“The more they play, the more needy they become,” said Sun. “Once the amount of time and money spent on the game reaches a certain level, one’s feelings toward the virtual characters will be transformed … and it feels the same as a real-life romantic relationship.”

    The games’ popularity rose even further during the pandemic. Across China, millions of students found themselves locked down for months on end, and unable to date in real life. Many turned to otome games for comfort, with Chinese tech giant Tencent scoring a big hit with a new title in 2021.

    Ren, a student from the eastern city of Ningbo who spoke under a pseudonym for privacy reasons, was one of them. Before the pandemic, she had won a place to study at a university in Australia, but the 2020 travel ban left her stuck in China. For the next two years, she attended classes online at home, and struggled to meet new people.

    Then, she found Zuo Ran. He was one of the protagonists in the otome game “Tears of Themis” — a star lawyer at a high-powered firm. At work, he seemed cold and aloof, but outside the office he became sweet and caring. Ren was smitten. She spent hours chatting with him via the game’s scripted voice calls and text messages, spending around 15,000 yuan ($2,200).

    Until recently, this kind of relationship would have ended there. But when cos commission communities began to emerge, Ren realized it might now be possible to meet Zuo Ran offline.

    The first dream girls began paying cosplayers to dress up as their favorite characters a few years ago, but the practice only began to attract mainstream attention during the pandemic. In late 2022, posts by young women about their dates with cosplayers began going viral on Chinese social media. After China dropped its “zero-COVID” restrictions last December, the number of these posts multiplied.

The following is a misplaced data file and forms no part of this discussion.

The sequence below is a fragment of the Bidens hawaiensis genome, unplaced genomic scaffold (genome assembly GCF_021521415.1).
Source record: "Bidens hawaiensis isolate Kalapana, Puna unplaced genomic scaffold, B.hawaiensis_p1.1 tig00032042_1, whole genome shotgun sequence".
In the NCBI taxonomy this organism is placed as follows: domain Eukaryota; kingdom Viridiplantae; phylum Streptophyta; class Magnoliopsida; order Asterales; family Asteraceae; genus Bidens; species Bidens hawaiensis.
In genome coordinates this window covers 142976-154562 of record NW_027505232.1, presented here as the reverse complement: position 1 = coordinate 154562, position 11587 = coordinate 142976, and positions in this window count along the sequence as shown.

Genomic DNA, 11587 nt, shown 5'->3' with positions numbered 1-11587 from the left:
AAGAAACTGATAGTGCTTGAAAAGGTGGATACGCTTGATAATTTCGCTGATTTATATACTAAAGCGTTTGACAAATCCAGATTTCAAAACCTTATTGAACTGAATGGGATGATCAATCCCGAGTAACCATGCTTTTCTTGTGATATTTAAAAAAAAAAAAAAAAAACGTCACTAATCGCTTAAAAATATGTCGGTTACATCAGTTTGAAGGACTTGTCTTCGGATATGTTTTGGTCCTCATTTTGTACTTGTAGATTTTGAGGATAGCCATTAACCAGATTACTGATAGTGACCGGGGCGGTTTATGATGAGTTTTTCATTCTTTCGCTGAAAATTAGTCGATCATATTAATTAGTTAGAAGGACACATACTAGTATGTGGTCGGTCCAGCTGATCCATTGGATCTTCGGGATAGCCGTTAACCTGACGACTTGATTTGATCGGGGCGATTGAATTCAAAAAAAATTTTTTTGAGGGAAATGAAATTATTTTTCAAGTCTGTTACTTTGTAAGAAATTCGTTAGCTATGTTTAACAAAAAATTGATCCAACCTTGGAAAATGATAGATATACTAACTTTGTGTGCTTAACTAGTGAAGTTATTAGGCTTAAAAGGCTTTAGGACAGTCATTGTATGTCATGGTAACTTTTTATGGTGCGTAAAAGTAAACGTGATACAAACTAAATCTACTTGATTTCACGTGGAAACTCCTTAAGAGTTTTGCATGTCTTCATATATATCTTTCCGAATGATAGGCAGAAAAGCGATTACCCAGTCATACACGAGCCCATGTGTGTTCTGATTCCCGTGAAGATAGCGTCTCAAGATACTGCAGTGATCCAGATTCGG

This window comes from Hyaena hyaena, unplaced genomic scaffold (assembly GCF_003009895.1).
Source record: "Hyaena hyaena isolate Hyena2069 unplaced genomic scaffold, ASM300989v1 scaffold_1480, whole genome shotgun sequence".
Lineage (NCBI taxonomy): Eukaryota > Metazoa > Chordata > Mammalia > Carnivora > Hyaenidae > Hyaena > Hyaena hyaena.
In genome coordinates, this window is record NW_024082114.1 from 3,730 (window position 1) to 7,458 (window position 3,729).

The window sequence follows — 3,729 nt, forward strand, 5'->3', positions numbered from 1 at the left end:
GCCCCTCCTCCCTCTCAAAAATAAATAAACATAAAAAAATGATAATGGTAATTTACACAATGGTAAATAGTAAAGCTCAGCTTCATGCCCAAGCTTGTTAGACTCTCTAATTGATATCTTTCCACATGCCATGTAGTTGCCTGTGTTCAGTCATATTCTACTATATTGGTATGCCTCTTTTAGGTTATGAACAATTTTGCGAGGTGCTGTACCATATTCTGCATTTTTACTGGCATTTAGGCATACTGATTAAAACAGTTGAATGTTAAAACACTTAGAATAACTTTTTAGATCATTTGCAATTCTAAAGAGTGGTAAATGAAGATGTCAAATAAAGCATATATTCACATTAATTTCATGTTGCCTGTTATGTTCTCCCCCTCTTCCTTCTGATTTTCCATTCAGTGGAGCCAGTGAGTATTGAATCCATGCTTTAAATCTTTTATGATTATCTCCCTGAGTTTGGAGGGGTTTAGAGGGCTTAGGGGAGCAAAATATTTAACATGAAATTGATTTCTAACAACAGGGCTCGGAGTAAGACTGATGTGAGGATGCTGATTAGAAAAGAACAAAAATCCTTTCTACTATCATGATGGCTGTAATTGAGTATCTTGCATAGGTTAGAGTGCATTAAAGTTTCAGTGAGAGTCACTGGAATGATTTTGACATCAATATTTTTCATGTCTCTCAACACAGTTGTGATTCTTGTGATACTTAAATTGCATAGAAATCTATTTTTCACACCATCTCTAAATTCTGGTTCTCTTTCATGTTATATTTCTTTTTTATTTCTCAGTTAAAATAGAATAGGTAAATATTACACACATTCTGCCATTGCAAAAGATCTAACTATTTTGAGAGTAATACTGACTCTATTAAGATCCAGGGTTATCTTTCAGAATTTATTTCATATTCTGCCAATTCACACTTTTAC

Now, the cos commission scene is becoming increasingly organized. Dream girls have begun posting recruitment ads for cosplayers on the eBay-like e-commerce site Xianyu, or social platforms such as Douyin and Xiaohongshu.

    Each ad specifies what character the cosplayer will have to play, the fee, and whether the cosplayer needs to be willing to kiss. Then, the cosplayers can reach out and arrange a date.

    The meetups usually involve typical dating activities: meals, shopping trips, or visits to an amusement park. Cosplayers typically charge 100-200 yuan ($14.50-$29) per hour, with the dream girl also paying for any meals and activities during the date.

    Ren went on her first cos commission date in February, and was delighted with the experience. For an afternoon, she truly felt like her beloved Zuo Ran had come to life, she said.

    “I really felt his presence traveling from two dimensions to reality,” Ren told Sixth Tone. “The cosplayer was able to deliver the experience in a real and tangible way.”

    Female dreams

    Dream girls have frequently attracted criticism in China, with many deriding them as loners who are unable to cope with real relationships. But members of the subculture counter that they simply prefer their virtual boyfriends to men in real life.

    As elsewhere, many women in China feel that real-life relationships can be disappointing and sometimes dangerous. The pressure to conform to traditional gender roles inside relationships remains powerful in many parts of the country, especially in rural areas. There have also been a spate of high-profile incidents involving violence against women in recent months.